Scientific research on tinnitus is still in its infancy and is limited by the fact that there is no objective or measurable method of determining tinnitus: there are no blood or urine tests, no brain scans, no genetic tests that can confirm whether someone has tinnitus or not.
We want to change this by funding a potentially groundbreaking research into objective measurement of tinnitus: a collaboration between Prof. dr. De Ridder, Prof. dr. Vanneste and Dr. Marco Congedo from the universities of Otago (New Zealand), Texas (USA), Dublin (Ireland) and Grenoble (France). They published in the leading journal “Nature Communications" that they can show with 88% certainty whether someone has ringing in the ears or not, based on an EEG, by means of artificial intelligence using two-dimensional machine learning.
An E.E.G. measures brain activity directly through the skull by picking up the electrical waves in the brain. Special software can then be used to check where the activity comes from in the brain. This is early beginning in the search for an objective measure of this enigmatic symptom.
The study analyzed brain activity based on E.E.G.’s from 153 tinnitus patients and compared that with 264 E.E.G.’s from people without tinnitus. This allows us to say with some certainty whether someone has tinnitus or not.
But with such a small group of patients, we cannot say how loud the tinnitus is and how disturbing it is, which is essential to really objectify the tinnitus. Moreover, the artificial intelligence that we used for this is simple: a support vector machine, which works two-dimensionally, can only give yes-no answers and only looks at brain activity, not at brain connections.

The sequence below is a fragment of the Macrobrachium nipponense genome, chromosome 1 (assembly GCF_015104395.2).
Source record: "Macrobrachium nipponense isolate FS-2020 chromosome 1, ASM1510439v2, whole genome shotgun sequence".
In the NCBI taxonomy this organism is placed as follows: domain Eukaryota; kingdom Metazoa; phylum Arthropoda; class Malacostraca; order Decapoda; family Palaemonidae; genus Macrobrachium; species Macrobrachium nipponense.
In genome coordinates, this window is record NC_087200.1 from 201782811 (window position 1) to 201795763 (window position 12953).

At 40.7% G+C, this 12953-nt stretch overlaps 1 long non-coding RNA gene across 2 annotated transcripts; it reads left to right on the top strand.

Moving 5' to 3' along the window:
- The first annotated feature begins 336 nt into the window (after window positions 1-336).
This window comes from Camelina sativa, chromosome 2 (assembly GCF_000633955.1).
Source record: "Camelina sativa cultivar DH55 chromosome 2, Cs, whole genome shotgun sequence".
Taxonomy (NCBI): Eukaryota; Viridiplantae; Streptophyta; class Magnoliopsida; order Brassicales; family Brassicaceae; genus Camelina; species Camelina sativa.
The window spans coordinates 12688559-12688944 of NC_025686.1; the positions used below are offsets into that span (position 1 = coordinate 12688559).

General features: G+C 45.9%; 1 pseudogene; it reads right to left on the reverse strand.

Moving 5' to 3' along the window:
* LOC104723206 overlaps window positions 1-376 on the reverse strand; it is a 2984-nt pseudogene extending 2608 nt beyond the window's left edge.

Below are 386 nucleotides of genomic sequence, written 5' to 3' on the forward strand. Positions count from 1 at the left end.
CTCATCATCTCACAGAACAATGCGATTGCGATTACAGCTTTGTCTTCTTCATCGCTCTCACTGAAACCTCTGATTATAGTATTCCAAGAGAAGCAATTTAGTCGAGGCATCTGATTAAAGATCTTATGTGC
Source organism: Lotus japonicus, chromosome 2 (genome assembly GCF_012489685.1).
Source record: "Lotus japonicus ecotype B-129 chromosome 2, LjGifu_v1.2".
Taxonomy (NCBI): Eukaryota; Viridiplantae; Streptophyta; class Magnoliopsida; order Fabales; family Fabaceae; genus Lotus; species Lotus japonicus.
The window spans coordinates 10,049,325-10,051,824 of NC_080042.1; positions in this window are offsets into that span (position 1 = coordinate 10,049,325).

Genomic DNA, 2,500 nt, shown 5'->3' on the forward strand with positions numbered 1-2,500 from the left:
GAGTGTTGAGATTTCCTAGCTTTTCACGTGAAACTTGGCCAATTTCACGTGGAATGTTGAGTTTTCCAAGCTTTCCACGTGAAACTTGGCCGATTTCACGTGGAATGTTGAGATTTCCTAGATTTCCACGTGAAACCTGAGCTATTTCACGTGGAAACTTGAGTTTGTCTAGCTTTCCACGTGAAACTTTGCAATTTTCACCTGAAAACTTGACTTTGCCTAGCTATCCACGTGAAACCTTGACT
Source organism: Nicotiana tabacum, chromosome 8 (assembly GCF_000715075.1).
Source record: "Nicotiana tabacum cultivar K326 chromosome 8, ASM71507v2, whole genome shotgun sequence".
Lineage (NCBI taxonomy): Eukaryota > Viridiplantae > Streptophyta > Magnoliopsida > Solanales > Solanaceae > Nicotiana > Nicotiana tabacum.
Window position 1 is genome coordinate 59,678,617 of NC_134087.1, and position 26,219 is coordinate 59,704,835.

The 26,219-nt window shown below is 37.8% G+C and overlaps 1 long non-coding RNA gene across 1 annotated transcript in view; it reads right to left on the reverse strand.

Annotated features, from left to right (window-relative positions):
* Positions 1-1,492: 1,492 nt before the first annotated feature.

THE FOLLOW-UP RESEARCH
To come to a true objective measure of tinnitus, we need to apply more advanced artificial intelligence (A.I.), such as multidimensional (Riemannian) A.I., deep learning (multi-layered) A.I., genetic algorithms E.D.M.
We will have to compare 5 different forms of A.I. to find the best classifier: the most accurate, the most specific and the most sensitive, and which besides a yes-no answer (+tinnitus or-tinnitus) also quantifies the subjective perceived loudness and tinnitus-related suffering.
This requires powerful computers and time from an A.I. specialist. The research will take between 2 and 3 years.
The TinnitusFree Foundation wants to raise an amount of €300,000 via sponsorships and crowdfunding to finance this research.
A successful outcome of this research will make the tinnitus measurable and therefore negotiable.
Most of all, this will facilitate an explosion of research into treatments, help healthcare and encourage industry to invest in tinnitus.